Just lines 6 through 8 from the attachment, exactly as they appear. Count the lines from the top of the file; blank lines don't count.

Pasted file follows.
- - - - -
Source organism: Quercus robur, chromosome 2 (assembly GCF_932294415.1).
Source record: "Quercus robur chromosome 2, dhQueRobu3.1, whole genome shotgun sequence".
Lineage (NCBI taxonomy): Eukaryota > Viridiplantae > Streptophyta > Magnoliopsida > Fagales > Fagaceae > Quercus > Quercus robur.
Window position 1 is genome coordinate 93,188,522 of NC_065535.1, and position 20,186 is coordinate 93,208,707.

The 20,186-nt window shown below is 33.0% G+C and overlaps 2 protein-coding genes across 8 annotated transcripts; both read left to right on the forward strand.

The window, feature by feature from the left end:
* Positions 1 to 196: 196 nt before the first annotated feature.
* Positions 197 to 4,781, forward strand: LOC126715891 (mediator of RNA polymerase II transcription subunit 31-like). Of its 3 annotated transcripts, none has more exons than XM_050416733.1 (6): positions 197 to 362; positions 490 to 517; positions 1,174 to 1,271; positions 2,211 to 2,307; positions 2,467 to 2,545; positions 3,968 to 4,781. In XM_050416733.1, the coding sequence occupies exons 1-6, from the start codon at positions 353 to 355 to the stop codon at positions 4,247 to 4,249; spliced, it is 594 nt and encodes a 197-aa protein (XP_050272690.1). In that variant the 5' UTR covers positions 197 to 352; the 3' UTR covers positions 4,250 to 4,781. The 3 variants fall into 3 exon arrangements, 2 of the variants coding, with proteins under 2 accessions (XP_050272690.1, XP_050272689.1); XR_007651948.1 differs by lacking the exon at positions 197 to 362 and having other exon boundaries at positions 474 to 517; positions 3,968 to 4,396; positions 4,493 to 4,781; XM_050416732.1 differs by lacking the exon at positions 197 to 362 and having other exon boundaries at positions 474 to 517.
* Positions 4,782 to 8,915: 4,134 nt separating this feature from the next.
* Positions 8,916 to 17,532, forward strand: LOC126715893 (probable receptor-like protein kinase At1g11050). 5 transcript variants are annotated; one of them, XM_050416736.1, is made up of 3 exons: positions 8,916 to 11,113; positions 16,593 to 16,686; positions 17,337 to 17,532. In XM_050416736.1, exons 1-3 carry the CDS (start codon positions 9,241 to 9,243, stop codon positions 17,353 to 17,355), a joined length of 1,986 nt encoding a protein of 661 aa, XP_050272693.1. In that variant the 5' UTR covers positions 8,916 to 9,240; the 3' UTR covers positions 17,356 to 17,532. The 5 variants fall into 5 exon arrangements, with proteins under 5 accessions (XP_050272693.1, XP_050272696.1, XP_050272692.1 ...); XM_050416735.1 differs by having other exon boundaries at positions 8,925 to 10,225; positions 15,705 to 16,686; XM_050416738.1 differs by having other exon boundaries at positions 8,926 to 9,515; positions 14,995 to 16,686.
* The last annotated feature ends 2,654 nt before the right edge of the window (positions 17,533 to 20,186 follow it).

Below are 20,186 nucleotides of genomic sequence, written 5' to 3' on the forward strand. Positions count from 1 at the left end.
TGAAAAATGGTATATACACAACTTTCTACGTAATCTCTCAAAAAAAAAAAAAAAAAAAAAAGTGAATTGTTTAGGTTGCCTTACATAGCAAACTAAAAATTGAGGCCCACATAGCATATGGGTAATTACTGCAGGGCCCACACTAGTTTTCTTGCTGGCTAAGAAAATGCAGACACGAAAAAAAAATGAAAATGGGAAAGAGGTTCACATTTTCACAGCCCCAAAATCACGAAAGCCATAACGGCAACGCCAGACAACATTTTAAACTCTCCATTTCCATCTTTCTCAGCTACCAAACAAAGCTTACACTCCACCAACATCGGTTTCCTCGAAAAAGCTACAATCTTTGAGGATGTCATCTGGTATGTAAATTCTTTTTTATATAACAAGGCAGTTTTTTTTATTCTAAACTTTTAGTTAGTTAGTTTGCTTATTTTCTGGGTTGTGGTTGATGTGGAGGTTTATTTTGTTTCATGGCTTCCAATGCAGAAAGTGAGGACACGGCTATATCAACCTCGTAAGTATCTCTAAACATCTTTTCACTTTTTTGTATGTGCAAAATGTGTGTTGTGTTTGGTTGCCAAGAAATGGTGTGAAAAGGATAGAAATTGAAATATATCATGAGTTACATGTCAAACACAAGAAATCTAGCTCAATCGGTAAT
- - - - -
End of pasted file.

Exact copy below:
The window, feature by feature from the left end:
* Positions 1 to 196: 196 nt before the first annotated feature.
* Positions 197 to 4,781, forward strand: LOC126715891 (mediator of RNA polymerase II transcription subunit 31-like). Of its 3 annotated transcripts, none has more exons than XM_050416733.1 (6): positions 197 to 362; positions 490 to 517; positions 1,174 to 1,271; positions 2,211 to 2,307; positions 2,467 to 2,545; positions 3,968 to 4,781. In XM_050416733.1, the coding sequence occupies exons 1-6, from the start codon at positions 353 to 355 to the stop codon at positions 4,247 to 4,249; spliced, it is 594 nt and encodes a 197-aa protein (XP_050272690.1). In that variant the 5' UTR covers positions 197 to 352; the 3' UTR covers positions 4,250 to 4,781. The 3 variants fall into 3 exon arrangements, 2 of the variants coding, with proteins under 2 accessions (XP_050272690.1, XP_050272689.1); XR_007651948.1 differs by lacking the exon at positions 197 to 362 and having other exon boundaries at positions 474 to 517; positions 3,968 to 4,396; positions 4,493 to 4,781; XM_050416732.1 differs by lacking the exon at positions 197 to 362 and having other exon boundaries at positions 474 to 517.